Sound symbolism: The idea that certain sounds communicate meaning and evoke associations. For example, vowels formed at the front of the mouth, like “i”, are often associated with small, spiky things, whereas so-called back vowels, like “o”, conjure up the image of large, round objects. Sound symbolism is widely used not only in poetry but also in brand names.
Lingua franca: Latin for ‘free language’. A language that speakers use to communicate although it is not their mother tongue. For instance, Benard, Erika and Veronika are native speakers of Dutch, Hungarian and German, respectively, but we don’t know each other’s languages, so use English with each other – and in this podcast of course!
Conduit model: A model of communication that was first proposed by Elwood Shannon and Warren Weaver in 1949. (It is also known as the Shannon-Weaver model.) Shannon and Weaver were engineers and developed their model for radio and phone technology. In simple terms, the model includes a sender who produces a message (e.g.a speaker), a transmitter encoding the message (in spoken communication, the same as the speaker), a channel to send the message (e.g. a website) and a receiver who decodes the message (e.g. reader). The conduit model assumes a linear flow of information and does not account for any contextual factors. It has therefore been recognised as unsuitable to describe and explain human communication.
Fordism: Named after the Ford automotive company, Fordism denotes an approach to management in manufacturing that is characterised by synchronisation, specialisation and precision. The Ford company was among the first to introduce assembly lines and split up the manufacturing process into a number of steps carried out by individual workers to increase efficiency. The term was first used by Marxist political theorist Antonio Gramsci in 1934 and is linked to Frederick Taylor’s Principles of Scientific Management (1911).
Greenwashing: Attempts by companies to build a brand image of themselves as sustainable and environmentally friendly, when their practices are not. The term comes from ‘whitewashing’, i.e. trying to appear innocent when not, and has been extended to ‘pinkwashing’, for attempts to appear women- or LGBT-friendly, and ‘blackwashing’, to describe the phenomenon of a few senior positions held by token non-white people to appear ethnically diverse.
Interdiscursivity: the mixing of typical features from various text types and discourses. The purpose can be to persuade (e.g. using scientific language in cosmetics advertising) or to get attention (e.g. making an advertisement look like a till receipt). Interdiscursivity is not always used to deliberately though and can then indicate some social change that is underway (e.g. a high-ranking police officer referring to members of the general public as ‘customers’).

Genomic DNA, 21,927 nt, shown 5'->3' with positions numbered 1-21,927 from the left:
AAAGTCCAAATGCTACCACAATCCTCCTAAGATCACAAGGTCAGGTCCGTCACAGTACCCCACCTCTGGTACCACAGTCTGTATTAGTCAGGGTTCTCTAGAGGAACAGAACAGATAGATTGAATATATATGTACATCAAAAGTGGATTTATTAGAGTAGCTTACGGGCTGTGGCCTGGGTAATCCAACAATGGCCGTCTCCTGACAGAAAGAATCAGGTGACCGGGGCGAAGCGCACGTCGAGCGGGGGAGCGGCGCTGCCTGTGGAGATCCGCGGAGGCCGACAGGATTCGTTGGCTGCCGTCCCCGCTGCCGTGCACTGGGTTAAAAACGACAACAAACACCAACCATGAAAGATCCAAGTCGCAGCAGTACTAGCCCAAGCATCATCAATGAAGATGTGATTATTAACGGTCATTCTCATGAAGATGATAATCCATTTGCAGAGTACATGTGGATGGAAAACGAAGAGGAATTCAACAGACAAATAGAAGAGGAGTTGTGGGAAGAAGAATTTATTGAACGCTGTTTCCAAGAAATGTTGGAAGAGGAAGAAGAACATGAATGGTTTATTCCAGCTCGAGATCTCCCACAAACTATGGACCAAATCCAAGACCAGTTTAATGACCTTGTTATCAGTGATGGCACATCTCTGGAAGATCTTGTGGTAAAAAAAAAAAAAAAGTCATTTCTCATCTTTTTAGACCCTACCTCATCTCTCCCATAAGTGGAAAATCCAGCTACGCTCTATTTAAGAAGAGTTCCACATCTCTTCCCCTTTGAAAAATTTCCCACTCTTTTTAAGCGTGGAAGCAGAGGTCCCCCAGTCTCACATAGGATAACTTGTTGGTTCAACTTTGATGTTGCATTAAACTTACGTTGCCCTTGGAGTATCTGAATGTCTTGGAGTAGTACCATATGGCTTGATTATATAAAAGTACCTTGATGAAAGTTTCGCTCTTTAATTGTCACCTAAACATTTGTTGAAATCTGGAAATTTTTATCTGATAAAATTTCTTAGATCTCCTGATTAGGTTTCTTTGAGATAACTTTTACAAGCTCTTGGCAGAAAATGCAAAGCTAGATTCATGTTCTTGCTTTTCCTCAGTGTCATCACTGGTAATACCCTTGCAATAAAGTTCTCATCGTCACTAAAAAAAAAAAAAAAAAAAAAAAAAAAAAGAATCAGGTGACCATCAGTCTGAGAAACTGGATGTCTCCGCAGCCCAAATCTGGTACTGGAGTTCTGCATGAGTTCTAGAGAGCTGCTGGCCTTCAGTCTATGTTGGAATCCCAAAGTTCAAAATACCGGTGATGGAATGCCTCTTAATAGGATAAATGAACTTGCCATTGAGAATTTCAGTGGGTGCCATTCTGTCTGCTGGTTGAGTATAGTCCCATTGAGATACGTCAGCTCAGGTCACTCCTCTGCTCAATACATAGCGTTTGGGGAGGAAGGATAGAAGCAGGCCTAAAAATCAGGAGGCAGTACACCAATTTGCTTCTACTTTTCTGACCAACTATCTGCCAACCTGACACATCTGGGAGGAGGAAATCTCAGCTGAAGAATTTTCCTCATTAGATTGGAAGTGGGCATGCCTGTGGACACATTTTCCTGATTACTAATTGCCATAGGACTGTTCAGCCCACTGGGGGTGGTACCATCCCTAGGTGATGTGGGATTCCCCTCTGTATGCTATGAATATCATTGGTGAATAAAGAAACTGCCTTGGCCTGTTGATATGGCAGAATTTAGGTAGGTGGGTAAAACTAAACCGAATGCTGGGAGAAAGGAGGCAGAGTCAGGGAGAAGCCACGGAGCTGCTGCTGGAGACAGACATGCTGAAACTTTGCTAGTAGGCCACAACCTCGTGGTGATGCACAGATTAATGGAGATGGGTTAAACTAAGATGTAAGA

Corpus linguistics: A branch of linguistics where research use computer software to analyse large bodies (Latin ‘corpora’, singular ‘corpus’) of texts to see, for example, what words are particularly frequent, what words co-occur with each other (collocation) and what words, word classes or semantic fields are over/underused with statistical significance (keywords, key parts of speech or key domains). Corpus linguistic research has been done on the grammars of the world’s languages, on the language use of learners of a language, on language variation and change, on the language of Shakespeare and many other areas.
Face-threatening act: In linguistic politeness theory, any utterance that can potentially damage someone else’s or the speaker’s wish to be appreciated and valued (called, somewhat confusingly, ‘positive face’) or their wish to be unhindered in doing what they want at the time they want to do it (so-called ‘negative face’). Speakers use a number of strategies to mitigate face-threatening acts and preserve social harmony.
Lingua franca: Latin for ‘free language’. A language that speakers use to communicate although it is not their mother tongue. For instance, Bernard, Erika and Veronika are native speakers of Dutch, Hungarian and German, respectively, but we don’t know each other’s languages, so use English with each other – and in this podcast of course!
Modal verbs: One way of expressing either a degree of certainty that something was, is or will be the case (so-called epistemic modality) or to convey a more or less strong obligation on someone (known as deontic modality). Examples of epistemic modal verbs are ‘I may/might be able to type up the notes in time’, while deontic modality is illustrated by ‘I really need to type up the notes in time’.